If you’re doing an FBA, add paper under the spread and tape the pattern to it. Center your new bust point in between the points of the old darts. Then you’ll redraw the darts. On a full bust adjustment, the darts get bigger and their points are further away from the bust point. In a small bust adjustment the darts get smaller and their points closer to the bust point. Keep side seams straight and you’ll need to redraw the waistline. You can see in the comparison that the full bust adjusted pattern will take up more fabric and have more shaping from the darts, while the opposite is true of the SBA pattern, but the shoulder is the same on all three sizes.
If your pattern doesn’t have the waist dart, you’ll need to add a step and redraw the side seam to take out or add back width that got changed at the waist. See the diagram above – this is on the FBA. On an SBA, the side seam will not angle in but be straight or even angle out since the bust and waist on a SBA frame would be closer to the same size.
OK, now that we’ve got the concept of how to do a bust adjustment, let’s look at how to do it on different types of style lines. What about princess seams?
The FBA on a princess seam requires alteration to the side front first, much like we did with the basic FBA. But then on Step 4 we cut the newly taped back together pattern again – to close the dart we added on the side seam and increase the bust curve. Since we did that, we also have to redraw the side seam (step 6), like we would in a no waist dart situation. Finally, we also have to increase the length of the center front piece to match the new side front piece. You do this (step 7) by slashing and spreading the pattern the same amount in the curve as you did on the side front curve, and by lengthening the same amount that you did on the side front.
The princess seam SBA, on the other hand, is comparatively easy. Just slash and overlap on the curve the same amount on both the side front and front, then redraw the new, shallower curves.
What if your pattern has no darts and adding them wouldn’t be a good idea – like a t-shirt? Then you can do a rotate and trace method with a large piece of paper. First, draw a vertical line to line your pattern up. Then draw a perpendicular horizontal line at armscye level. Rotate and trace parts of your pattern as shown below.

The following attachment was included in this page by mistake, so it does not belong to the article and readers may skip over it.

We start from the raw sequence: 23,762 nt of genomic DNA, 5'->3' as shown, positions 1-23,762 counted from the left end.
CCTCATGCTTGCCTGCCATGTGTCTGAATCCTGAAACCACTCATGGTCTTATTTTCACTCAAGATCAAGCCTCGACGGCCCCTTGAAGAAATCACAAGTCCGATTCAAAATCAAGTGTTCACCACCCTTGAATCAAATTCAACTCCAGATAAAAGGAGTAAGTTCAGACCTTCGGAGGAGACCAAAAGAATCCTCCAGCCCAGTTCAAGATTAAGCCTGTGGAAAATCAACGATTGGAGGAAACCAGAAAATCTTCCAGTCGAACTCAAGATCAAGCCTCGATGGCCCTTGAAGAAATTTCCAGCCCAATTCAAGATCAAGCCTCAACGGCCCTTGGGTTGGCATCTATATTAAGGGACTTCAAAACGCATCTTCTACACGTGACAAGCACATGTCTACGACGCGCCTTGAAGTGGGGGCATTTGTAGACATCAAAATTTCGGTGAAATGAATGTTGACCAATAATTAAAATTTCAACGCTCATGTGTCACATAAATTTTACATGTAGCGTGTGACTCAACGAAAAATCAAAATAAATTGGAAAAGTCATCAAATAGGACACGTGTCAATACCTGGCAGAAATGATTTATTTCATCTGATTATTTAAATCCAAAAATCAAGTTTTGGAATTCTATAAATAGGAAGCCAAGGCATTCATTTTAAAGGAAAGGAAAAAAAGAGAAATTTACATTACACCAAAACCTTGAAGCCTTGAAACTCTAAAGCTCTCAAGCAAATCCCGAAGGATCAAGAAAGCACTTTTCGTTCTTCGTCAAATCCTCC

The problem with this FBA method is that is does add some length to the side seam. If it’s not too much length, you can stretch the back piece as you sew to the same length as the front piece. Once the seam is steamed, most of the wrinkles will disappear as the fabric settles onto your body. Another option is to redraw a curved front hem that ends at the same level on the side seam as the back pattern piece.
Rotating and tracing an SBA is an easier proposition, as shown above.
Below is an example from my post about drafting a bodice that shows how you’d slash and spread when the bust dart fullness is changed to gathers under the bust.
Two more dart examples. My Marigold pattern (shown above), doesn’t have a dart, instead transferring bust fullness to shoulder seam gathers. So in order to FBA that pattern, I’d do like the diagram on the left below and slash and spread the shoulder to add fabric, which would also make more gathers at the shoulder.
The example on the right above is another way to add bust width to a dartless pattern, like a fitted t-shirt, by slashing and spreading the upper bodice, then redrawing side seams. This one works best for very small adjustments, because too much rotation will mess with the shoulder seam.
So, the moral of the story with bust darts – much like the fact that there isn’t a single right way to sew, there is also not a single right way to do bust darts. You’ll have to muslin, and you’ll have to experiment. And the more you do of both, the more comfortable and competent you’ll get at assessing whether you need to do a bust adjustment and the best kind to do. Just remember – the method (even if it’s one you invent!) that adds or takes away fabric in the bust area while changing the rest of the pattern the least amount, is likely to be successful.